FRANCE – The French pensions reform bill was presented to the General Assembly today for approval, in spite of continued national strikes by public sector workers in protest at the proposals.

The bill, which was passed by the council of ministers in May, will now be debated by the Assembly for the next month, with the final amended bill expected in the middle of July. Some 10,000 amendments will be discussed.

French public sector workers, however, have not given up hope that their protests will be answered. Teachers and transport workers went on strike across the country today to demonstrate against the reforms which will see their contribution periods increased in line with those of private sector workers.

On television channel RTL last night, social affairs minister Francois Fillon criticised those opposed to the reforms. “Essentially it is those who do not want to accept the argument of equality,” he said. “It is a must that even the French open their eyes and looks around them to see what is happening. There is no other European country that has chosen a contribution period that is so modest.” Fillon pointed out that many other countries had less generous pension systems than that proposed by prime minister Jean-Pierre Raffarin at the moment.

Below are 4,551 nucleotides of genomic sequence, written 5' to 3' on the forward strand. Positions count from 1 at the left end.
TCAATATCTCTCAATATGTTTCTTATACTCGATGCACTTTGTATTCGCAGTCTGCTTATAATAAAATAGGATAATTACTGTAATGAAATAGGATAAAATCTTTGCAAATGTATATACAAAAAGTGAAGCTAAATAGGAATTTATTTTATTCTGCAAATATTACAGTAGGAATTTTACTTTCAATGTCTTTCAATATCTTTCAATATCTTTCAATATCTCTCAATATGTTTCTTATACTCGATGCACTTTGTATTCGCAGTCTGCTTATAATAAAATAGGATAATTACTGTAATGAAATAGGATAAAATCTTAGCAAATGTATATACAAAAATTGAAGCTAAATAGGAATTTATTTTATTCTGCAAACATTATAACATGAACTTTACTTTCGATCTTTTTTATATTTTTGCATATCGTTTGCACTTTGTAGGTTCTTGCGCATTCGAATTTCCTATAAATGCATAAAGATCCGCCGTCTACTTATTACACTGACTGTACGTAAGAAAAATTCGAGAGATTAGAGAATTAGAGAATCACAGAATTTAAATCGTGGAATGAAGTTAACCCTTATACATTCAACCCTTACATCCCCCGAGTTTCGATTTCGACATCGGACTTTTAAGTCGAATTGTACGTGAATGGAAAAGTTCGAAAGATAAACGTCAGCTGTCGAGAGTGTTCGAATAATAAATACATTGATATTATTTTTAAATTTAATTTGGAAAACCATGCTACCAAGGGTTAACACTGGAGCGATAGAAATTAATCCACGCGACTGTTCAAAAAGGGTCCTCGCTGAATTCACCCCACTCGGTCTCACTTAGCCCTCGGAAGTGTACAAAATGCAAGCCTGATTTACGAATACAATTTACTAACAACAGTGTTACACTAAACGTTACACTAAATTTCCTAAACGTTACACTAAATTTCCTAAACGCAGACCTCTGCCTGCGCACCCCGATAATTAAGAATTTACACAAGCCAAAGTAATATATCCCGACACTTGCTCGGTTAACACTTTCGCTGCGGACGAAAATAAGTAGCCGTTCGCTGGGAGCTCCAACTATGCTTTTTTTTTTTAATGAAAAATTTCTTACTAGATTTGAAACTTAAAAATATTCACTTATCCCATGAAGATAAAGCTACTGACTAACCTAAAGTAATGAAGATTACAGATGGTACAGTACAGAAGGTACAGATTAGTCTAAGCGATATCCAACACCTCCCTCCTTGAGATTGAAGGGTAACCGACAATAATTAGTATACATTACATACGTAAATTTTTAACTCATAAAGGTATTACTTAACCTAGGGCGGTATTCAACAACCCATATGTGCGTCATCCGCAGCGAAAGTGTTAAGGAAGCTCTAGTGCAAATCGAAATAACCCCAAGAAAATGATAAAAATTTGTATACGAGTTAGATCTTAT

Public sector minister Jean-Paul Delevoye added his criticism saying: “Our country has not understood the seriousness of the situation we find ourselves in.” France faces a pensions funding gap of 10 billion euros by the year 2020.